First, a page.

5 Minutes With Expert, Brian Dean part 1
January 28, 2016
5 Minutes with Expert Brian Dean, part 3
March 1, 2016

5 Minutes with Expert, Brian Dean part 2

Brian Dean, a seasoned ISA certified arborist on the Gail Willey Landscaping staff, has a plethora of knowledge and is a go-to on all things regarding plant life. Here he explains how to spot turf disease, and how to handle it.

Dollar Spot Disease in Turf

Quick Facts

  • Dollar spot looks like drought stress (lack of water).
  • Grass blade tips look bleached or straw colored.
  • Turf under stress is more susceptible to infection.
  • Proper lawn management, such as aeration, proper watering, mowing, and fertilization will reduce

Symptoms

Small areas in turf become yellow with individual grass blades turning straw colored. These areas are mistaken for water stress. Upon close inspection of the grass blade, tips and middle parts appear bleached often with a brown to purple band where the green and white areas meet. When the turf is wet from early morning dew, a cobweb like mass of fungal growth may be present. As the grass dries the fungus disappears.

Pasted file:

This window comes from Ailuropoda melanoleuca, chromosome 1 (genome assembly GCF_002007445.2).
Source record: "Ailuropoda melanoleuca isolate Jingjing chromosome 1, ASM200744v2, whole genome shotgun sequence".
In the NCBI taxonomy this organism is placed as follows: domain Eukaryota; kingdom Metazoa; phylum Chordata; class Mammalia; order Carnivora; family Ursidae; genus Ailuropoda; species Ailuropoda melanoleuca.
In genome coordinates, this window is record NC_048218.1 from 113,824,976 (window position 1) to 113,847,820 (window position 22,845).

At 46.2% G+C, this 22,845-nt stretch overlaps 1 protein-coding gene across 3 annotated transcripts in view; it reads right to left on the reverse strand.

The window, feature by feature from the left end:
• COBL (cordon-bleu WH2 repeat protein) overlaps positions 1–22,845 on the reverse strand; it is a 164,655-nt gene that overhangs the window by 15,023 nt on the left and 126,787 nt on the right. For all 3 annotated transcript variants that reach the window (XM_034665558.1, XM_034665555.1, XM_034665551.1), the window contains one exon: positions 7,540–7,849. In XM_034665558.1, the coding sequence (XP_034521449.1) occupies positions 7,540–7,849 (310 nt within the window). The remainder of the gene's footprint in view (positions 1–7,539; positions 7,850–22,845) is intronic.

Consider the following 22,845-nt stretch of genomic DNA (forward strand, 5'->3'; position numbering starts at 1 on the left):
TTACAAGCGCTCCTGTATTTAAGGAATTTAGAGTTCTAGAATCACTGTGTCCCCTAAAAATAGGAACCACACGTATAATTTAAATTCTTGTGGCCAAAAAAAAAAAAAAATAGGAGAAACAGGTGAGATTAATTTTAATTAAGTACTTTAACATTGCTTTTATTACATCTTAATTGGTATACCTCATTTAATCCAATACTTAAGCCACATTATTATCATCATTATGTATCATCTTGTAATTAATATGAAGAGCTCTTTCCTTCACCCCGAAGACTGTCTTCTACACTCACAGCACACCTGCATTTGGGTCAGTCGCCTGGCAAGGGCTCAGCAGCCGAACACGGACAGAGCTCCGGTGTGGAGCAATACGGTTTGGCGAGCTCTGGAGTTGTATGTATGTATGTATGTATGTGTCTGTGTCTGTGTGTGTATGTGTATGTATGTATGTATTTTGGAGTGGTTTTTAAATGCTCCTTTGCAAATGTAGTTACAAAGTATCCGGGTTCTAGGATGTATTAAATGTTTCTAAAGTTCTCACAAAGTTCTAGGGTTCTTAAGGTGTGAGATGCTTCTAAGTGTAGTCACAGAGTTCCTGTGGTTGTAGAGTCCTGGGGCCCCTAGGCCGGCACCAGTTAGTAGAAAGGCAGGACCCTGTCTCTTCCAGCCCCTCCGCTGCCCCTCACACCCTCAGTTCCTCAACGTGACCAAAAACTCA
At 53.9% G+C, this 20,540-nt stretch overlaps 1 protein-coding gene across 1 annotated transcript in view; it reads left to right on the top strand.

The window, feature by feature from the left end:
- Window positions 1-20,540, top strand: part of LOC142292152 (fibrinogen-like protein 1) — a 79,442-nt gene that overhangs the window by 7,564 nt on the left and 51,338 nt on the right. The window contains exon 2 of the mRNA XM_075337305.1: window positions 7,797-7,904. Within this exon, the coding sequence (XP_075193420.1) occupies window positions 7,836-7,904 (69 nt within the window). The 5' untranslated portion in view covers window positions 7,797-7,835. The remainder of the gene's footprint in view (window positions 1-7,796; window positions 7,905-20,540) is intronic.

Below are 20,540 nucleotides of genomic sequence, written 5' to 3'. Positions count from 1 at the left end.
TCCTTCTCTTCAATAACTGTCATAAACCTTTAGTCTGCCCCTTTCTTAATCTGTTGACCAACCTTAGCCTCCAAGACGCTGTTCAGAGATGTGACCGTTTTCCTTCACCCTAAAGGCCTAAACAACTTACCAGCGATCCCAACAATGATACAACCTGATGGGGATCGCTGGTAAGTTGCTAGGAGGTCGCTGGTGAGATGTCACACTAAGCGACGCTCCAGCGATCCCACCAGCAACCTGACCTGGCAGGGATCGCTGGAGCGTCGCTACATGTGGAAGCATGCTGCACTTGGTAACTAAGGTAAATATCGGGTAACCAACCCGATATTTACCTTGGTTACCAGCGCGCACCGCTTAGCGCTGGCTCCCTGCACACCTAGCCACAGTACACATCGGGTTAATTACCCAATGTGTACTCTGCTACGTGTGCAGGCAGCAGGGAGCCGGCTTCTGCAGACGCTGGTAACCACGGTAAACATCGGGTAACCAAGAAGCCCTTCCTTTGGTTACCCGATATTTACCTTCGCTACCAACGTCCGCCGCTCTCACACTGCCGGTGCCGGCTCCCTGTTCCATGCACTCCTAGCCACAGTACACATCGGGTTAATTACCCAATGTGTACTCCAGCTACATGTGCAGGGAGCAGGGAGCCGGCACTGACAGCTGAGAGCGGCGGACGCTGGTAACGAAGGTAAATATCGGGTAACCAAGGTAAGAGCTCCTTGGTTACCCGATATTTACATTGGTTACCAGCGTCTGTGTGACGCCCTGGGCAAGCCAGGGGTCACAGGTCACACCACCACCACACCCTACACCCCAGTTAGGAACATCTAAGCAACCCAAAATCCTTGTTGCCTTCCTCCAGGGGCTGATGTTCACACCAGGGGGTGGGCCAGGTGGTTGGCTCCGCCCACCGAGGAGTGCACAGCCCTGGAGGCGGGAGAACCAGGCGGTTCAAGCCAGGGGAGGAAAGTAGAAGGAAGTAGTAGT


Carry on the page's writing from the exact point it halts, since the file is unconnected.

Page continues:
Conditions Promoting Disease

Turf under stress such as drought, low fertility, improper mowing (too often, too short, and dull mower blades) and high salt levels are most susceptible. When long periods of continuous moisture (14-16 hours) within and foliar canopy exist, disease outbreaks may be severe and spread is very rapid. Heavy thatch layers also promote disease due to the inability of water, oxygen and nitrogen to reach the roots.

Disease Management

Proper management is the key to prevent and control the disease. Aeration, fertilization with nitrogen, cutting grass at 2-1/2 to 3 inches with sharp mower blades, and especially proper watering are essential to keep the disease at bay. Proper watering includes: irrigate infrequently (2 to 3 days a week) and deeply (6 to 8 inch soil depth), be sure to allow the grass to dry out at least an hour before sun down and one hour before watering in the morning.

 

© Brian S. Dean, 2016

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